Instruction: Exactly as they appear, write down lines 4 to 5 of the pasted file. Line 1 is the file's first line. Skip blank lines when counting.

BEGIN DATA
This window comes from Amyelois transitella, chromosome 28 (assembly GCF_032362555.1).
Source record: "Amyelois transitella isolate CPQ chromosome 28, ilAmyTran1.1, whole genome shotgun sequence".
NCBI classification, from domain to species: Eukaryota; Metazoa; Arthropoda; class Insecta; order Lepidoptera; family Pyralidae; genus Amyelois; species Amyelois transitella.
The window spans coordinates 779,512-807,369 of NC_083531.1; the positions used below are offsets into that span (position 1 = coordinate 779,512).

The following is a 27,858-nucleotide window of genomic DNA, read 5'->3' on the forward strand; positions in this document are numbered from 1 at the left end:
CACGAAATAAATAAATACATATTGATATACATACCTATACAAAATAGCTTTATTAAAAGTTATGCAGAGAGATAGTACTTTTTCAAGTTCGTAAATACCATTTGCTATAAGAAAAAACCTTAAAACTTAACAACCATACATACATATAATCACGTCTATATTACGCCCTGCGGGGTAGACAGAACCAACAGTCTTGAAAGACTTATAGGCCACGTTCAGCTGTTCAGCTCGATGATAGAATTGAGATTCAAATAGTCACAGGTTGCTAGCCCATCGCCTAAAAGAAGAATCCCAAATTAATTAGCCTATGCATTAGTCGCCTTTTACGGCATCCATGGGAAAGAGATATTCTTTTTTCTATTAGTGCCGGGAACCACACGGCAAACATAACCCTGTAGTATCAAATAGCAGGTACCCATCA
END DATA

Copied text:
The window spans coordinates 779,512-807,369 of NC_083531.1; the positions used below are offsets into that span (position 1 = coordinate 779,512).

The following is a 27,858-nucleotide window of genomic DNA, read 5'->3' on the forward strand; positions in this document are numbered from 1 at the left end: